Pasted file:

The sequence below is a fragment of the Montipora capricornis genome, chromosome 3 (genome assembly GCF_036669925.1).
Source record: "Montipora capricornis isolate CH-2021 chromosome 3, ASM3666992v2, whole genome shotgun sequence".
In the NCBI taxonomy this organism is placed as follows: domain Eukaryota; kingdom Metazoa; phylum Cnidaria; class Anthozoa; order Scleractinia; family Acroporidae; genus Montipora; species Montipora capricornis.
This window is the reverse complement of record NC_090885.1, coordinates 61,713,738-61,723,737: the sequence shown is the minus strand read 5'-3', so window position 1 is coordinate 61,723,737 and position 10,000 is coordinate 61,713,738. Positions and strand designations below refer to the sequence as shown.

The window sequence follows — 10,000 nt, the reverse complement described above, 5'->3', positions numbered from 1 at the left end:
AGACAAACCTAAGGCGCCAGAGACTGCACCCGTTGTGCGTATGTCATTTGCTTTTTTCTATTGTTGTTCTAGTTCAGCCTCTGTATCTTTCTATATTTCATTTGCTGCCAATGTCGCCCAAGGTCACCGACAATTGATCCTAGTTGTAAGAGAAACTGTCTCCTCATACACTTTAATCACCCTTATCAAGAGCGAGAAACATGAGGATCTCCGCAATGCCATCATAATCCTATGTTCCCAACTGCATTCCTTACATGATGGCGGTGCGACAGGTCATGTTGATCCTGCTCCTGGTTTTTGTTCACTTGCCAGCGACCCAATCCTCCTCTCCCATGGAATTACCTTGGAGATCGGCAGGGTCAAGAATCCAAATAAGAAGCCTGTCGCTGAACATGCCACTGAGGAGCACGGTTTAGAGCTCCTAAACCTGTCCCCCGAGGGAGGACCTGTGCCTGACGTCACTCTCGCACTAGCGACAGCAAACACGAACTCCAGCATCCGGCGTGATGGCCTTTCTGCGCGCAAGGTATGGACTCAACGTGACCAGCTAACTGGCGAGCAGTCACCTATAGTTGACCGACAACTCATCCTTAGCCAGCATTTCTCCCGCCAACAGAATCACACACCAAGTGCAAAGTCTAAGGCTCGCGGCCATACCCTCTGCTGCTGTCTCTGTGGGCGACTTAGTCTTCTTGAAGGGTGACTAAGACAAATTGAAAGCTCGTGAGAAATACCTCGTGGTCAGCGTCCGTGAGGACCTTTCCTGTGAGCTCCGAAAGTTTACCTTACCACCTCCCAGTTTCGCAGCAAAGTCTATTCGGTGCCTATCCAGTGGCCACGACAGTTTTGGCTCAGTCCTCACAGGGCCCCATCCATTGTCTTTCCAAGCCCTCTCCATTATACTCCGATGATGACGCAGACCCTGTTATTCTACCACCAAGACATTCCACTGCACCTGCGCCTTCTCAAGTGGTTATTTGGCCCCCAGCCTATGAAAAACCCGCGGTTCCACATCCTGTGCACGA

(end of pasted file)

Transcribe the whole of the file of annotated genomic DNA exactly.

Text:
The sequence below is a fragment of the Montipora capricornis genome, chromosome 3 (genome assembly GCF_036669925.1).
Source record: "Montipora capricornis isolate CH-2021 chromosome 3, ASM3666992v2, whole genome shotgun sequence".
In the NCBI taxonomy this organism is placed as follows: domain Eukaryota; kingdom Metazoa; phylum Cnidaria; class Anthozoa; order Scleractinia; family Acroporidae; genus Montipora; species Montipora capricornis.
This window is the reverse complement of record NC_090885.1, coordinates 61,713,738-61,723,737: the sequence shown is the minus strand read 5'-3', so window position 1 is coordinate 61,723,737 and position 10,000 is coordinate 61,713,738. Positions and strand designations below refer to the sequence as shown.

The window sequence follows — 10,000 nt, the reverse complement described above, 5'->3', positions numbered from 1 at the left end:
AGACAAACCTAAGGCGCCAGAGACTGCACCCGTTGTGCGTATGTCATTTGCTTTTTTCTATTGTTGTTCTAGTTCAGCCTCTGTATCTTTCTATATTTCATTTGCTGCCAATGTCGCCCAAGGTCACCGACAATTGATCCTAGTTGTAAGAGAAACTGTCTCCTCATACACTTTAATCACCCTTATCAAGAGCGAGAAACATGAGGATCTCCGCAATGCCATCATAATCCTATGTTCCCAACTGCATTCCTTACATGATGGCGGTGCGACAGGTCATGTTGATCCTGCTCCTGGTTTTTGTTCACTTGCCAGCGACCCAATCCTCCTCTCCCATGGAATTACCTTGGAGATCGGCAGGGTCAAGAATCCAAATAAGAAGCCTGTCGCTGAACATGCCACTGAGGAGCACGGTTTAGAGCTCCTAAACCTGTCCCCCGAGGGAGGACCTGTGCCTGACGTCACTCTCGCACTAGCGACAGCAAACACGAACTCCAGCATCCGGCGTGATGGCCTTTCTGCGCGCAAGGTATGGACTCAACGTGACCAGCTAACTGGCGAGCAGTCACCTATAGTTGACCGACAACTCATCCTTAGCCAGCATTTCTCCCGCCAACAGAATCACACACCAAGTGCAAAGTCTAAGGCTCGCGGCCATACCCTCTGCTGCTGTCTCTGTGGGCGACTTAGTCTTCTTGAAGGGTGACTAAGACAAATTGAAAGCTCGTGAGAAATACCTCGTGGTCAGCGTCCGTGAGGACCTTTCCTGTGAGCTCCGAAAGTTTACCTTACCACCTCCCAGTTTCGCAGCAAAGTCTATTCGGTGCCTATCCAGTGGCCACGACAGTTTTGGCTCAGTCCTCACAGGGCCCCATCCATTGTCTTTCCAAGCCCTCTCCATTATACTCCGATGATGACGCAGACCCTGTTATTCTACCACCAAGACATTCCACTGCACCTGCGCCTTCTCAAGTGGTTATTTGGCCCCCAGCCTATGAAAAACCCGCGGTTCCACATCCTGTGCACGA